Yuxin Lin (AAC photo)
In the end, experience mattered. The final minutes of the Asia-Pacific Amateur came down to two past champions. China’s Yuxin Lin, winner in 2017, and Japan’s Takumi Kanaya, the defending champion, went two extra holes at Sheshan International Golf Club. Lin emerged as only the second two-time winner in the history of the event.
It was a fitting performance considering that Lin had the backing of the home crowd in Shanghai.
Lin had the opportunity to win outright but for a stumble at the final hole. He was 11 under standing on the 18th tee, but hit his second shot from the fairway bunker into the water and made a bogey on the final hole of regulation.
The duo both finished at 10 under par and entered the first-ever playoff in the championship’s history. Both earned impressive birdies at the first extra hole, No. 18. Lin muscled his ball out of thick rough with almost no stance, while Kanaya sank a 30-foot putt.
After they returned to No. 18 for the second extra hole, it was all over when Lin hit a superb third shot from the greenside bunker to three feet and made the putt, while Kanaya missed his from a longer range.
Lin earned an invitation the 2020 Masters Tournament and the Open Championship at Royal St George’s in 2020. After shifting his home base to Los Angeles last month where he is now a freshman at the University of Southern California, it was a poignant moment for the 18-year-old Chinese star, who had his father on the bag this week.
“It definitely means a lot to me, especially this week, winning at home is certainly huge for me and for China golf, as well. I’m just really honored to be alongside Hideki as a two-time winner,” said Lin, who turns 19 in two weeks.
It wasn’t lost on Lin that he had gone head-to-head with the top-ranked amateur in the world (Kanaya occupies the top spot in the World Amateur Golf Ranking) and come out on top.
“It really matters a lot playing against the best amateur in the world right now, and especially to be able to get that win is definitely huge. Obviously, Takumi is a great player. It gives me a lot of confidence to be able to compete with the No. 1 player in the world in extra holes.”
The performance of the day went to Thailand’s Tanapat Pichaikool, a senior at Mississippi State. He eagled the par-5 14th and the 18th for the best round of the day – a seven-under-par 65 – and climbed into a tie for third at 9 under.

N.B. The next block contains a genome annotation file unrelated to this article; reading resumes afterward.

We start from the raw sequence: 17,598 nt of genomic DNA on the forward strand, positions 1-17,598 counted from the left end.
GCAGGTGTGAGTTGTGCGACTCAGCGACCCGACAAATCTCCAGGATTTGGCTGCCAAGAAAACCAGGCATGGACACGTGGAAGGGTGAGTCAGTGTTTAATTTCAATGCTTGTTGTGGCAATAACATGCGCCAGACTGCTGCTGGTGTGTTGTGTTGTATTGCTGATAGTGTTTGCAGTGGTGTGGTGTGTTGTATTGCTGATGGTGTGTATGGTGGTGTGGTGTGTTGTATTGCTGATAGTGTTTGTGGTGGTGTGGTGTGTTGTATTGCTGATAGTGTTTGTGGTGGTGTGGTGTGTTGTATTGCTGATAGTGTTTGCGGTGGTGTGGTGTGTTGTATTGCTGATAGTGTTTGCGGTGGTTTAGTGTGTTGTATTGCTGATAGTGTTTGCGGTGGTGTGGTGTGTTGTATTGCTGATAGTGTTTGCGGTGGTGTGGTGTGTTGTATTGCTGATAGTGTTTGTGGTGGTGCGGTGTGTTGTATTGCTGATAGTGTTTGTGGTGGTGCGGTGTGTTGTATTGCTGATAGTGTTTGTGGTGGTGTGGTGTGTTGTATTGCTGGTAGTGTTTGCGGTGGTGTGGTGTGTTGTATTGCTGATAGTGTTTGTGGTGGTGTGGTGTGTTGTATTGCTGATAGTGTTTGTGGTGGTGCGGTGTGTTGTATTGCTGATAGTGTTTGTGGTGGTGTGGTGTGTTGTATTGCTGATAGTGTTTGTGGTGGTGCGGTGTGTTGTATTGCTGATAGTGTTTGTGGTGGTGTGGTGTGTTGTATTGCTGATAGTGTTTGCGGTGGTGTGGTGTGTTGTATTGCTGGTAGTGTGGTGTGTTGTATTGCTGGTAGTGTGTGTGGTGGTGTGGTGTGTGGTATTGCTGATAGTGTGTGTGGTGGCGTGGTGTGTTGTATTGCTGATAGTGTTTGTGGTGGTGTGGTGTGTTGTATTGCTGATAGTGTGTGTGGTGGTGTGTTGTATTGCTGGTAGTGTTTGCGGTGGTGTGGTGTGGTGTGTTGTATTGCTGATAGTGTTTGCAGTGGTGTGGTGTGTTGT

“I just started the day believing that I wasn’t out of the tournament and I gave it a good run,” Pichaikool said. “Slightly disappointed with my overall result after the first three days, but I just can’t complain about the way I finished.”
Taiwan’s Yung-Hua Liu finished third alongside Pichaikool while three men tied for fifth another shot back: James Leow, Japan’s Ren Yonezawa and Taiwan’s Chun An Yu, who will soon return to complete his senior year at Arizona State.
Australian Blake Windred, who made noise with his record 9-under 61 in the opening round, started the day with a share of the lead but slid down the leaderboard to 13th after a closing 76.
Information from the Asia-Pacific Amateur used in this report
ABOUT THE Asia-Pacific Amateur
The Asia-Pacific Amateur (formerly known as the
Asian Amateur) is the first of a series of
championships put together by a between the
Pacific Golf Confederation (APGC), the Masters
Tournament and The R&A. The event offers the
winner an invitation to the Masters Tournament at
Augusta National Golf Club and the British Open
The event has historically moved throughout the
region and has now been held in China,
Japan, Singapore, Thailand,
Australia and Hong Kong, Korea, and New
A field, topping out at 120 players, is selected by
The top two ranked amateur players from
of the APGC member countries plus the four
top ranked players from the host country. If
there is not a sufficient number of players
ranked from that member country, the
country may nominate a player(s) from
country, to be approved by the APGC, to
the two positions eligible from that country.
The remainder of the field will be filled
the next highest ranked players of APGC
member countries, not otherwise qualified.
maximum number of eligible players from
APGC member country (with the exception
the host country) is six. Additional players may
be offered at the event's discretion.
View Complete Tournament Information